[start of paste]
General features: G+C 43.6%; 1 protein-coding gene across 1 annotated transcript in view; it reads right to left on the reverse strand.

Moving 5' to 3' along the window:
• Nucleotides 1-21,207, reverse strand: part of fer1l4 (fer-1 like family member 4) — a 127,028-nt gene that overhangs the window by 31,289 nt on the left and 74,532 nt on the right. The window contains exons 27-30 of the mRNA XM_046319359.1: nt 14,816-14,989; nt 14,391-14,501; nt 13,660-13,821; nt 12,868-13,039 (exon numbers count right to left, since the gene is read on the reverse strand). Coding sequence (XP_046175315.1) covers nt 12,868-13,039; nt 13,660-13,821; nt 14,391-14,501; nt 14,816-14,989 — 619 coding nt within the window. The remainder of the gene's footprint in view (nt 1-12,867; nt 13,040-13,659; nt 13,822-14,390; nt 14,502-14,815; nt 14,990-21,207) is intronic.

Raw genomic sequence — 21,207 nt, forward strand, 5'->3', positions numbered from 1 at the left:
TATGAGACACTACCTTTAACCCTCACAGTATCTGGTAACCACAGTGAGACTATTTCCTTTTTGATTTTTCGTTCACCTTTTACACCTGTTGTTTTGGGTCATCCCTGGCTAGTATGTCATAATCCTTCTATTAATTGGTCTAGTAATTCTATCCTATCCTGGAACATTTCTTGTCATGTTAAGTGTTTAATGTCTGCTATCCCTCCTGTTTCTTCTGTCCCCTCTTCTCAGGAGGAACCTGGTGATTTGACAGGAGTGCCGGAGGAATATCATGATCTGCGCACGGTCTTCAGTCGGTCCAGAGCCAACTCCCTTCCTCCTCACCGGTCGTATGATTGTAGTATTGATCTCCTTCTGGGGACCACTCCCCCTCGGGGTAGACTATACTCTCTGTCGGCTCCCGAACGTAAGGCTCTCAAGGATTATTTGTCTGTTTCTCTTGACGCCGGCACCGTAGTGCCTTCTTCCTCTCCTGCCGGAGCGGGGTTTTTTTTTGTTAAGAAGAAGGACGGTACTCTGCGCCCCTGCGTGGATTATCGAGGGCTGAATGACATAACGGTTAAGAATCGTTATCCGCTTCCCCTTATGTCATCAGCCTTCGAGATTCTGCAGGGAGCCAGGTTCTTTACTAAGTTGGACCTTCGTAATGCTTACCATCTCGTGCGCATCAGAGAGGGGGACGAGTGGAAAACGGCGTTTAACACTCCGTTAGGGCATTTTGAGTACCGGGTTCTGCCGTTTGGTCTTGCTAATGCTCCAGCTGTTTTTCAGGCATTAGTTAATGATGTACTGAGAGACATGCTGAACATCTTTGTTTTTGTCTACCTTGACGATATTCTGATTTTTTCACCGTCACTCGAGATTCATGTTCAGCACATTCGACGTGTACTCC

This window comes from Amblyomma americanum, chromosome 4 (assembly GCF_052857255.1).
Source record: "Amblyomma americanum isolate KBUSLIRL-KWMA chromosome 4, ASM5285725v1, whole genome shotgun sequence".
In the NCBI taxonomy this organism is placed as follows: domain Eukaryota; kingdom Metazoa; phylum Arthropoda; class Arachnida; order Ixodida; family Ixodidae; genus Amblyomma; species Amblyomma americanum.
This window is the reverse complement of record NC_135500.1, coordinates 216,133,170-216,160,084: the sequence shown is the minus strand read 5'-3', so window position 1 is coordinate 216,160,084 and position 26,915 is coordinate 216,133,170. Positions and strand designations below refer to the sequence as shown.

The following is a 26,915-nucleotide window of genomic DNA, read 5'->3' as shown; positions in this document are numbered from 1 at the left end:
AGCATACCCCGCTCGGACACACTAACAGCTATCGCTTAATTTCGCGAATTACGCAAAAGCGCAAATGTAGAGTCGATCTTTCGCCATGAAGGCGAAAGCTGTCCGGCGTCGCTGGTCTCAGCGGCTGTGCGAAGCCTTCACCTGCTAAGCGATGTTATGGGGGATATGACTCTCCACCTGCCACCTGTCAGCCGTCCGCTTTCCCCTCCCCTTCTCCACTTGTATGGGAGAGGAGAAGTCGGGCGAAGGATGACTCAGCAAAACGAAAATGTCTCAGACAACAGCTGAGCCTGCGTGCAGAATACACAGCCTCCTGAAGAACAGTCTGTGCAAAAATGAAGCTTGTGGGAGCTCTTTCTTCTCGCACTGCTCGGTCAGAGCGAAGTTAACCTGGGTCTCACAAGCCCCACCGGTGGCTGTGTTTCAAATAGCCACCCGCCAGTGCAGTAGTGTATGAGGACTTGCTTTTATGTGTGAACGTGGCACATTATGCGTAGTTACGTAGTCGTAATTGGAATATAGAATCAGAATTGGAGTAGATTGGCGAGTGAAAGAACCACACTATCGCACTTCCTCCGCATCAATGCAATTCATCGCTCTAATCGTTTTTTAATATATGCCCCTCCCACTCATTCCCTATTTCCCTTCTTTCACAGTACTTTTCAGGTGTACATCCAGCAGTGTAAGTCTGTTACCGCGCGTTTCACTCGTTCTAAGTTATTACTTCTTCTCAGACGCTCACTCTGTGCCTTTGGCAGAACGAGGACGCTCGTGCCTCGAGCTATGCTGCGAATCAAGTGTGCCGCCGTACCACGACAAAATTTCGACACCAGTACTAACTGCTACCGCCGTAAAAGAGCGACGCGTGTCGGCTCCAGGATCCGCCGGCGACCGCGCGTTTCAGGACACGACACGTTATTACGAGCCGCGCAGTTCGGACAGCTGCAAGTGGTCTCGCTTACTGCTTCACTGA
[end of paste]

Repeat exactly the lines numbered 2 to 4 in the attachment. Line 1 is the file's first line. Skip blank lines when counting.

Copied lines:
Moving 5' to 3' along the window:
• Nucleotides 1-21,207, reverse strand: part of fer1l4 (fer-1 like family member 4) — a 127,028-nt gene that overhangs the window by 31,289 nt on the left and 74,532 nt on the right. The window contains exons 27-30 of the mRNA XM_046319359.1: nt 14,816-14,989; nt 14,391-14,501; nt 13,660-13,821; nt 12,868-13,039 (exon numbers count right to left, since the gene is read on the reverse strand). Coding sequence (XP_046175315.1) covers nt 12,868-13,039; nt 13,660-13,821; nt 14,391-14,501; nt 14,816-14,989 — 619 coding nt within the window. The remainder of the gene's footprint in view (nt 1-12,867; nt 13,040-13,659; nt 13,822-14,390; nt 14,502-14,815; nt 14,990-21,207) is intronic.

Raw genomic sequence — 21,207 nt, forward strand, 5'->3', positions numbered from 1 at the left: